Research has revealed the damaging financial impact that online supermarket shopping is having on some older customers who are shopping in this way to stay safe.
YouGov polling commissioned by older people’s charity Independent Age highlighted how those most at risk from Covid-19 are being unfairly penalised by supermarket delivery fees and minimum spends.
According to the research that more than half (59%) of over 65s are having to buy more than they need in order to reach supermarkets’ minimum spends, with many spending £10-£15 more on groceries every time they shop because of the charges.
Independent Age is urging supermarkets to suspend delivery charges and reduce minimum spends for those people in later life and others at greater risk from coronavirus who have been advised by the government to avoid shopping in stores and are receiving priority delivery slots.
Independent Age chief executive Deborah Alsina said: ‘Although the roll-out of the vaccine offers mounting hope, a return to normality and people feeling safe in crowded spaces like supermarkets still feels distant.
‘Those at greater risk are being asked to continue shielding until at least the 29th of March, and many are likely to be nervous about venturing into busy supermarkets even after shielding ends.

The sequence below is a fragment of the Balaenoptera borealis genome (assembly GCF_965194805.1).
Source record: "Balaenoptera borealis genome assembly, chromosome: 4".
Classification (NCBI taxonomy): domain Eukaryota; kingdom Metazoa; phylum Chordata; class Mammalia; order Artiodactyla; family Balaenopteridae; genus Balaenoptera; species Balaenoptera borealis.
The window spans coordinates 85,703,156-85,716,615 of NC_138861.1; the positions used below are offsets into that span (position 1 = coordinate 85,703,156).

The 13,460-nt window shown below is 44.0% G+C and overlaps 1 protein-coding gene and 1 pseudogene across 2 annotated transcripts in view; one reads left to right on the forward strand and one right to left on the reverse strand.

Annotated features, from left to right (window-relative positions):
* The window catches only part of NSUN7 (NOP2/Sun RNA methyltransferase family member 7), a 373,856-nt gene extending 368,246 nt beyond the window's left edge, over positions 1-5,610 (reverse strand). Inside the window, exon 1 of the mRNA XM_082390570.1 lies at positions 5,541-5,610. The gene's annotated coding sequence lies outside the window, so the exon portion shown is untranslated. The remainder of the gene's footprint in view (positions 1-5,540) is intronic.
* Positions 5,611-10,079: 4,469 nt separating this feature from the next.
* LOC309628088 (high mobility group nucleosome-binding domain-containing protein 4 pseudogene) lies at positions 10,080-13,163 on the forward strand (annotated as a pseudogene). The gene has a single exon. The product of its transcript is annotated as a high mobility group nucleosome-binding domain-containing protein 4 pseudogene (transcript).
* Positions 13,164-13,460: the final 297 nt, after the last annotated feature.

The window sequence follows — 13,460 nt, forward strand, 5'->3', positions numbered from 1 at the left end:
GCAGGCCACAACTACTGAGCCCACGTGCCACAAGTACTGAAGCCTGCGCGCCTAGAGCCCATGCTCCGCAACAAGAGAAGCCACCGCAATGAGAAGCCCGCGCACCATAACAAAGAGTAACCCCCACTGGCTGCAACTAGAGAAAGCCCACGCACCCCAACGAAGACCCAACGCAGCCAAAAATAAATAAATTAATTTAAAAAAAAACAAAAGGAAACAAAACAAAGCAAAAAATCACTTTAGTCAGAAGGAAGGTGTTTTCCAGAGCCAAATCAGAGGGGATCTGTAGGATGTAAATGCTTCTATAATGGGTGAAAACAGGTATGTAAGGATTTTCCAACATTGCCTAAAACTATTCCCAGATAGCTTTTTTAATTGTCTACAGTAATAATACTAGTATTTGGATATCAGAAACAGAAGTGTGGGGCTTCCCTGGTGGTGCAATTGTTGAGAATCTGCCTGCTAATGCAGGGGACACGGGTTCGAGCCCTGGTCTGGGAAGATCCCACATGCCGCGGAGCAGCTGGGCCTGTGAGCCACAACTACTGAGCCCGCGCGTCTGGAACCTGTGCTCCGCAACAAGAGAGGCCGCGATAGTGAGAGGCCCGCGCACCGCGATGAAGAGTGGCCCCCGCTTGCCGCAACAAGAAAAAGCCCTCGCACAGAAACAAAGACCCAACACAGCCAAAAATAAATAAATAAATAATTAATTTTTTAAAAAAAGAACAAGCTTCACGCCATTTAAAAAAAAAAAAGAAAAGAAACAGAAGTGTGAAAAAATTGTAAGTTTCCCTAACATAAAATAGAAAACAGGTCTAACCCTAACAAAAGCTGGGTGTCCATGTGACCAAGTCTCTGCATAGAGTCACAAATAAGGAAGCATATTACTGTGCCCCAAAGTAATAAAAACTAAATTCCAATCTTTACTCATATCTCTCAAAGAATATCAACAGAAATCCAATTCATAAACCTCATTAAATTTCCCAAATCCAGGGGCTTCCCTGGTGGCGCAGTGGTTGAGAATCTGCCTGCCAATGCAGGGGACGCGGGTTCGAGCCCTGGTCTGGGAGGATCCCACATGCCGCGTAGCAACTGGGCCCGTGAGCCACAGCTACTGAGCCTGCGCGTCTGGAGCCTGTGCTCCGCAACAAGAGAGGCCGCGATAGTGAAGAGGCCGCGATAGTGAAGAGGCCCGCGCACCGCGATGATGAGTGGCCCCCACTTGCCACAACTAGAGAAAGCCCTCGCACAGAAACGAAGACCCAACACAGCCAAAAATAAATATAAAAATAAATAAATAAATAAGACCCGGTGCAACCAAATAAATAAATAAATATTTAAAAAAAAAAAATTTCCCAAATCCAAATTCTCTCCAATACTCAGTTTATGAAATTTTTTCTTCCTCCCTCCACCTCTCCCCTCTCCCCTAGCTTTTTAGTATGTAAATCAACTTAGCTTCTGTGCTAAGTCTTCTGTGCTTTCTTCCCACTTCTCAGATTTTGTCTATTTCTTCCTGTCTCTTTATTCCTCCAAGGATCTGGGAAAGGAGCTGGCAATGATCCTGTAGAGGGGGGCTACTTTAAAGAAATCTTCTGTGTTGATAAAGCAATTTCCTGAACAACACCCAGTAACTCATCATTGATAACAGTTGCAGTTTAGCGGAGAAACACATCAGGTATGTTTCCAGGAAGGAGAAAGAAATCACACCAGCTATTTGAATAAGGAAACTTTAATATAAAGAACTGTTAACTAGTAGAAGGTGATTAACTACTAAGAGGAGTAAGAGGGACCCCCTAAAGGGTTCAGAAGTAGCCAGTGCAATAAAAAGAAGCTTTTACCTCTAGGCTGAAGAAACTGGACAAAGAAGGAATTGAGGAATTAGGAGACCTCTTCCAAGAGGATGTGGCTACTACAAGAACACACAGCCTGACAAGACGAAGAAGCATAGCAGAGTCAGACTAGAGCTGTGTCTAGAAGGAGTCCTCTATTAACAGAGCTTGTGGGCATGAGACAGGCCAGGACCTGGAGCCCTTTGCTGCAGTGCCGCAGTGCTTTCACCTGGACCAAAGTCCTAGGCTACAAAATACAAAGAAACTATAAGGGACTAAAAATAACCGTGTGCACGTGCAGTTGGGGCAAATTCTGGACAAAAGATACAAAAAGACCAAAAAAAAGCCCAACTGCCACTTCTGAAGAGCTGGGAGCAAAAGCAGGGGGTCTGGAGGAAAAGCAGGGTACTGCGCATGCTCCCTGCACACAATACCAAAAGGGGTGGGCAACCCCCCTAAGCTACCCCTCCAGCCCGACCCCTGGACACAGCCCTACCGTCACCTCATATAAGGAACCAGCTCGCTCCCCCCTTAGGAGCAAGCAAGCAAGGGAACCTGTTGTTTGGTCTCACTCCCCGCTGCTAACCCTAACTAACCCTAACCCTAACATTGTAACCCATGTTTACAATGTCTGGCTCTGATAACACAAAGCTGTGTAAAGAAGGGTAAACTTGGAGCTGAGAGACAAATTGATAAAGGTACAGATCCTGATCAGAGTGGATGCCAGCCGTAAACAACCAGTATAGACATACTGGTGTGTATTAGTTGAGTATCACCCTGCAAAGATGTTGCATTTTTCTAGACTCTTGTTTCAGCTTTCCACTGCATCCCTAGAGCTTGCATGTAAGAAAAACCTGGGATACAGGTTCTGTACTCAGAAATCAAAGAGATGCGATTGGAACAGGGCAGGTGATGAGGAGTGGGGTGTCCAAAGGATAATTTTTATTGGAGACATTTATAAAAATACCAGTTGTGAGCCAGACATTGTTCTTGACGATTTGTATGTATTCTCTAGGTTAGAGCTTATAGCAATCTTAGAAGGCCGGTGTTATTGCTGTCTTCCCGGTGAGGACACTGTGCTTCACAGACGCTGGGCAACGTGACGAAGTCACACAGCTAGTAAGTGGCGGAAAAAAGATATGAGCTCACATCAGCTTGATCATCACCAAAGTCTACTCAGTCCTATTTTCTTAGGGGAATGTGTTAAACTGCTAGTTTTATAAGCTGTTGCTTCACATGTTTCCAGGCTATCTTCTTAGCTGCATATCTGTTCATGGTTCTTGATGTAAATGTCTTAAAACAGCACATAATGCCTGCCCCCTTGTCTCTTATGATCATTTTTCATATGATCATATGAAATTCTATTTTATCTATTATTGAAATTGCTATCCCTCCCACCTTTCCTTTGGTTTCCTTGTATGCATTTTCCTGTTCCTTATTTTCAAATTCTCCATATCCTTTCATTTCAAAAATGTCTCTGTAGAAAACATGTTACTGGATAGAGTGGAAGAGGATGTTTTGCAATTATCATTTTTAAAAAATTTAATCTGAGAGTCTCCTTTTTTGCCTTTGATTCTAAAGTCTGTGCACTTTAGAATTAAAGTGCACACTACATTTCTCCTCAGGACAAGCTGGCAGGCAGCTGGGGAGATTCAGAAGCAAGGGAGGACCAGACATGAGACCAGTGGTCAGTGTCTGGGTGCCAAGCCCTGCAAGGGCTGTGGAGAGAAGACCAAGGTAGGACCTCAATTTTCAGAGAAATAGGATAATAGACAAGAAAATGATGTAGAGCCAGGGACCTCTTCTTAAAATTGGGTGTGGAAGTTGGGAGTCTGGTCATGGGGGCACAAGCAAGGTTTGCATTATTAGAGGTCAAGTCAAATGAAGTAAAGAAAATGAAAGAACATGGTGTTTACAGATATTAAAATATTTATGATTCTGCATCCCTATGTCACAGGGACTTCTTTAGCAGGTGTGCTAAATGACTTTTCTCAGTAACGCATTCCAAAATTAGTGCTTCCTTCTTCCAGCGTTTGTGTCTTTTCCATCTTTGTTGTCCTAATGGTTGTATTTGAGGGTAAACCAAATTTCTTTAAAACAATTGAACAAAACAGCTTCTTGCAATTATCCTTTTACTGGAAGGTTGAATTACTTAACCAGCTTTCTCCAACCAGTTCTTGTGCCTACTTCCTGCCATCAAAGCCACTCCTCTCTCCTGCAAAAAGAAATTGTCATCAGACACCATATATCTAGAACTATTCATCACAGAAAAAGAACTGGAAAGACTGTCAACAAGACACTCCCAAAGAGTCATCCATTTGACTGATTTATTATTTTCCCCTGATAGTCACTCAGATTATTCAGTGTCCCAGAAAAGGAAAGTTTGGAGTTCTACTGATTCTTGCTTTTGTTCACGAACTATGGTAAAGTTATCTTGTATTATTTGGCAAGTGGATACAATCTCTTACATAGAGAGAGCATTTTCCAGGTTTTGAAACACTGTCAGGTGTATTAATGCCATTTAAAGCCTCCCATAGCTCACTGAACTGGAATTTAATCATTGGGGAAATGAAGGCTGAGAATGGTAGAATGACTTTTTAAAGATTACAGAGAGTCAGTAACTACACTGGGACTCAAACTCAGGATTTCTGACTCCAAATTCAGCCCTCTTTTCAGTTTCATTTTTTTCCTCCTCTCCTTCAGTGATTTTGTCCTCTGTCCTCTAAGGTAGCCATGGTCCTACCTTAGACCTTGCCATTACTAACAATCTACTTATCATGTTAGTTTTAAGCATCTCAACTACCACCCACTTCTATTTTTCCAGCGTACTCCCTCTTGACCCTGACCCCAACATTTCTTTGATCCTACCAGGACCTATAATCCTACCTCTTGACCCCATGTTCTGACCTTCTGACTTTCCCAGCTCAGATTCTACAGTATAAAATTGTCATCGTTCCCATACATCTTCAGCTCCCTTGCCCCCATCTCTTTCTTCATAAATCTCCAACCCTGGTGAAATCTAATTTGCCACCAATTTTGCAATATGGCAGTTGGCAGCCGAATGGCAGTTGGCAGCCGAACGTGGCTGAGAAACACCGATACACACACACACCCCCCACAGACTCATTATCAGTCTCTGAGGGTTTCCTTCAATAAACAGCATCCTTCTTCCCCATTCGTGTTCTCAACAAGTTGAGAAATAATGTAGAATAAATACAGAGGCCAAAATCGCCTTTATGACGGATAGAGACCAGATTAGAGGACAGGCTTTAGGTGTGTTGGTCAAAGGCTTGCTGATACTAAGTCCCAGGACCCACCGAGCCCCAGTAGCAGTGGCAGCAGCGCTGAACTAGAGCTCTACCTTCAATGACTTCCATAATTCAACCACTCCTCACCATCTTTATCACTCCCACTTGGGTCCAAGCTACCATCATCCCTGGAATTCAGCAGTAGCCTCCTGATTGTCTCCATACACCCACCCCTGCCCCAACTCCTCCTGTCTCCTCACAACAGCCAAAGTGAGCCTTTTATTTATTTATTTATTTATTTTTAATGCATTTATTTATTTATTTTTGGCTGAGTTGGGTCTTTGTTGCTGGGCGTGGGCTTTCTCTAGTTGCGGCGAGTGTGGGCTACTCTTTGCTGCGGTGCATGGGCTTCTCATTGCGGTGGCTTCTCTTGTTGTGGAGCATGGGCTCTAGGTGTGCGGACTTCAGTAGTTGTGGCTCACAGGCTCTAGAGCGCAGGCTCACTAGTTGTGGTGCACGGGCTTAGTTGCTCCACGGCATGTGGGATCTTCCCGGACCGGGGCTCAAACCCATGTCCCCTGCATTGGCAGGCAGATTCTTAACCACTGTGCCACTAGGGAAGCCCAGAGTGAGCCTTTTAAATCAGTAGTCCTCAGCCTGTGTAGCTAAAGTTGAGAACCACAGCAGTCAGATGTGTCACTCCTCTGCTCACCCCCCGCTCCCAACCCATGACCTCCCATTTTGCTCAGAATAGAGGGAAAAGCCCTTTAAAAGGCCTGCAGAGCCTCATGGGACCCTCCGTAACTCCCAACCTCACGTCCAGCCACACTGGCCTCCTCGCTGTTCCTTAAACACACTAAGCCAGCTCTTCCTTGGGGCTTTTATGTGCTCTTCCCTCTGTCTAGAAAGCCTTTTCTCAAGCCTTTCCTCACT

‘So, for those who have no option but to shop online, the costs of supermarket deliveries are adding up. As the lockdown drags on, more and more people are finding themselves in desperate circumstances and are having to make savings elsewhere so that they can pay for access to food.
‘Supermarkets have told us they are doing their best to help customers at greater risk. But, after a year of increased sales for the big chains, we’re calling on them to go one step further.
We urge them to temporarily suspend delivery charges and reduce minimum spends for their customers most vulnerable to the virus.”
The new research comes after a group of leading charities wrote to supermarkets in January asking them to suspend delivery fees for customers who are more vulnerable to the virus and receiving priority delivery slots.
The charities, who represent millions of people at greater risk of Covid-19, say those who cannot shop in supermarkets due to health risks, and at the advice of the government – are being unfairly penalised through delivery charges and minimum spends for online supermarket shopping.
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